# Generalizing a Trigonometric Infinite Product of Vieta

The second exercise in "Statistical Independence in Probability, Analysis and Number Theory," by Mark Kac is to prove that $${\sin x\over x}=\prod_{k=1}^{\infty}\frac13\left(1+2\cos{2x\over3^k}\right)\tag{1}$$ and generalize it. This is a generalization of Vieta's formula $${\sin x\over x}=\prod_{k=1}^{\infty}\cos{x\over 2^k}\tag{2}$$ which is proved in the text.

It's not hard to prove $(1)$. You just write $\sin x = \sin({x\over3}+{2x\over3})$ and plug away, but I'm having trouble seeing what the generalization is supposed to be. The only thing I've been able to come up with for the next case is $${\sin x\over x}=\prod_{k=1}^{\infty} \frac12\left(\cos{x\over4^k}+\cos{3x\over4^k}\right)\tag{3}$$ Again, this isn't hard to prove, but I'm having trouble seeing a pattern in $(1),\ (2),\ \text{and } (3).$ To derive $(3)$ I used the triple angle formula for cosine, and it seems to me that as you go forward you'll need multiple angle formulas for increasing large multiples, so I foresee a lot of complication.

Can you see a formula for the $n=4$ case that is more clearly a generalization of $(1)$ than $(3)$ is? Or do you know what generalization Kac had in mind? I'm assuming that he intends for you to come up with a formula for general $n$.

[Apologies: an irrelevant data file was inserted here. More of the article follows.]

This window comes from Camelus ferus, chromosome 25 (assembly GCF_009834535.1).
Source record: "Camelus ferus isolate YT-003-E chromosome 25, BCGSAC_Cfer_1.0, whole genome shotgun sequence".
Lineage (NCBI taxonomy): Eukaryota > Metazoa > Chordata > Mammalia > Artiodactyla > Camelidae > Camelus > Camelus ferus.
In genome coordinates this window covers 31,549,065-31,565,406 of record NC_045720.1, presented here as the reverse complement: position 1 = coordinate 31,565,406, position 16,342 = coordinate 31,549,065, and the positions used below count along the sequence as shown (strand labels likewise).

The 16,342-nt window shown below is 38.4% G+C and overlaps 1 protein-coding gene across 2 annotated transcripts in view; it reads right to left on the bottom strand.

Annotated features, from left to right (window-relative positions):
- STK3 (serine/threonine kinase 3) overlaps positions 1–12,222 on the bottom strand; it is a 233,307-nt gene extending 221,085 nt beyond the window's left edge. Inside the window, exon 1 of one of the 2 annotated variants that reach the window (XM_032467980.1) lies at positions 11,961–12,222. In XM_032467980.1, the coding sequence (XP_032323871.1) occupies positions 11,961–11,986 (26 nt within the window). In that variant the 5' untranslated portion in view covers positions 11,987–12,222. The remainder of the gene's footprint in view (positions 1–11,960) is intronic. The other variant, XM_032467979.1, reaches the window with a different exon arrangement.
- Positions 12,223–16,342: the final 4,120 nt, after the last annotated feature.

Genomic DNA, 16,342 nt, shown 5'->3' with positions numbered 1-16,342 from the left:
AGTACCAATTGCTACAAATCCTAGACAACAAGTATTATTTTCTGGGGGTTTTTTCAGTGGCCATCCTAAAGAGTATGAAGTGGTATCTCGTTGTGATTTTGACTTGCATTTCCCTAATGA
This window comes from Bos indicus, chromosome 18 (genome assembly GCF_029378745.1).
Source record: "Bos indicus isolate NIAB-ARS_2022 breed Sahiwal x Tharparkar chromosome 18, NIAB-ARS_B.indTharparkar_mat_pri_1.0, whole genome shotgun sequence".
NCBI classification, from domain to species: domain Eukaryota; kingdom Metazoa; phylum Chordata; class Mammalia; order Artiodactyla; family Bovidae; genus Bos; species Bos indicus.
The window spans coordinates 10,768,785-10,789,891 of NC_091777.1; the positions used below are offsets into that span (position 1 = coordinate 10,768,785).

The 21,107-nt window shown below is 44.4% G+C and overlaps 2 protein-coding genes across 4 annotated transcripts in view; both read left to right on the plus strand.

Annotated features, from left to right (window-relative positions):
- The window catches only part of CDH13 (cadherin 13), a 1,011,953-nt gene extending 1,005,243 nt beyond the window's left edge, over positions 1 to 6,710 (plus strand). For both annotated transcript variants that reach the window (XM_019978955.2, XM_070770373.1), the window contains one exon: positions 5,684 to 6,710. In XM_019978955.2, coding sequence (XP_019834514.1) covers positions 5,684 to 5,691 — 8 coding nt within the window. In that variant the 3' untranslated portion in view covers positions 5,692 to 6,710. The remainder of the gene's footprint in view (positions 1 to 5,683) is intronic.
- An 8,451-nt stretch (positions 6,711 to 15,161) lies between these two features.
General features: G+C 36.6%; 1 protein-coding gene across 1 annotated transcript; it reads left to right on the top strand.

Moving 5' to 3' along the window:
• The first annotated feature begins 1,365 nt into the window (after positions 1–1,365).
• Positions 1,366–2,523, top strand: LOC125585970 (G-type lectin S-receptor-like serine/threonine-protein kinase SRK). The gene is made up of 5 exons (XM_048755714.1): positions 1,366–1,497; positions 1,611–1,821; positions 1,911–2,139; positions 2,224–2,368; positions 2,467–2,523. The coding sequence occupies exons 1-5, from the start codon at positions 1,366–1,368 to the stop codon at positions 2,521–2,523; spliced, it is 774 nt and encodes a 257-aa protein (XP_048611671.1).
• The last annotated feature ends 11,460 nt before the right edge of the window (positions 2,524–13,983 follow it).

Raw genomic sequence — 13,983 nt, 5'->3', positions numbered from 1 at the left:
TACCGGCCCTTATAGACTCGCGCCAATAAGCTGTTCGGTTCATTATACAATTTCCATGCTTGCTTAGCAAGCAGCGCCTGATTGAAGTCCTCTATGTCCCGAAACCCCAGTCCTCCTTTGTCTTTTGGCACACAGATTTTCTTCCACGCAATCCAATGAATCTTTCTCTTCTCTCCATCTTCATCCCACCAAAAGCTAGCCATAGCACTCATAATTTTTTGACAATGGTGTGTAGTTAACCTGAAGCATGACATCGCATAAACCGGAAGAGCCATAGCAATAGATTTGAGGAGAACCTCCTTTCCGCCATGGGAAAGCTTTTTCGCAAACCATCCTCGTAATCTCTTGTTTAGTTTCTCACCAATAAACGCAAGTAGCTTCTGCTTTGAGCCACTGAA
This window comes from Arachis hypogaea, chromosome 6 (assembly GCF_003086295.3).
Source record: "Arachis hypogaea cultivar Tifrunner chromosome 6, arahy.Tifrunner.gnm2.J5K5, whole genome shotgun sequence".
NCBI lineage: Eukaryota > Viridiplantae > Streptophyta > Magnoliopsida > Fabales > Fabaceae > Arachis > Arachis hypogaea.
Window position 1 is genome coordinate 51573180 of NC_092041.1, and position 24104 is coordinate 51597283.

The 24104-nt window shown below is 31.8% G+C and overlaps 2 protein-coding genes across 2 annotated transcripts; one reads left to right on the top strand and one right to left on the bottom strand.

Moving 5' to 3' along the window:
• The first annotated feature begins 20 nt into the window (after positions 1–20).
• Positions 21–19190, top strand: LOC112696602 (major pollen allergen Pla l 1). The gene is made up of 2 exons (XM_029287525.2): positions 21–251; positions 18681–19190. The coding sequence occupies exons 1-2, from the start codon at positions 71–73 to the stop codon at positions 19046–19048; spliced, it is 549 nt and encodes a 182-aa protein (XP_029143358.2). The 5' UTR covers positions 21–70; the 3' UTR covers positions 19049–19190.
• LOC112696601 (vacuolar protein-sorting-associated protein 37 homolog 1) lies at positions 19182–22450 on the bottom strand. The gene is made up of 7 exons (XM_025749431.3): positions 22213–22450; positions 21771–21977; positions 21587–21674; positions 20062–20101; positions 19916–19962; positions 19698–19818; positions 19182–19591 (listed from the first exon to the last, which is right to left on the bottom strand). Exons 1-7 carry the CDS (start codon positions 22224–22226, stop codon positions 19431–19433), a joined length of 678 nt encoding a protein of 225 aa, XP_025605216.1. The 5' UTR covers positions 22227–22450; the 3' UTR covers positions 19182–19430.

• I see (1) as an average of three evenly spaced cosines, of -2x/3^k, 0, and +2x/3^k. And I see (3) as an average of four evenly spaced cosines, of -3x/4^k, -x/4^k, +x/4^k, and +3x/4^k. Does that help? Jul 28 '18 at 5:07
• @mjqxxxx I think you're onto something. I remember many years ago, when I first saw Vieta's formula for $2/\pi,$ I proved it by converting to a Riemann sum. Thanks. Jul 28 '18 at 5:13
• I think it is a wonderful monograph. For me, it connected many threads together in a very succinct way. Jul 28 '18 at 5:36

You want to find an expression for $$\ a_n(x) := \sin(nx)/\sin(x) \$$ written in terms of cosines of multiple angles. The first examples are: $$a_2(x) = 2\cos(x),$$ $$a_3(x) = 1 + 2\cos(2x),$$ $$a_4(x) = 2\cos(x) + 2\cos(3x),$$ $$a_5(x) = 1 + 2\cos(2x) + 2\cos(4x),$$ $$a_6(x) = 2\cos(x) + 2\cos(3x) + 2\cos(5x).$$ The pattern is now obvious. The general infinite product is: $$\frac{\sin x}x = \prod_{k=1}^ \infty \frac1n a_n\Big(\frac{x}{n^k}\Big).$$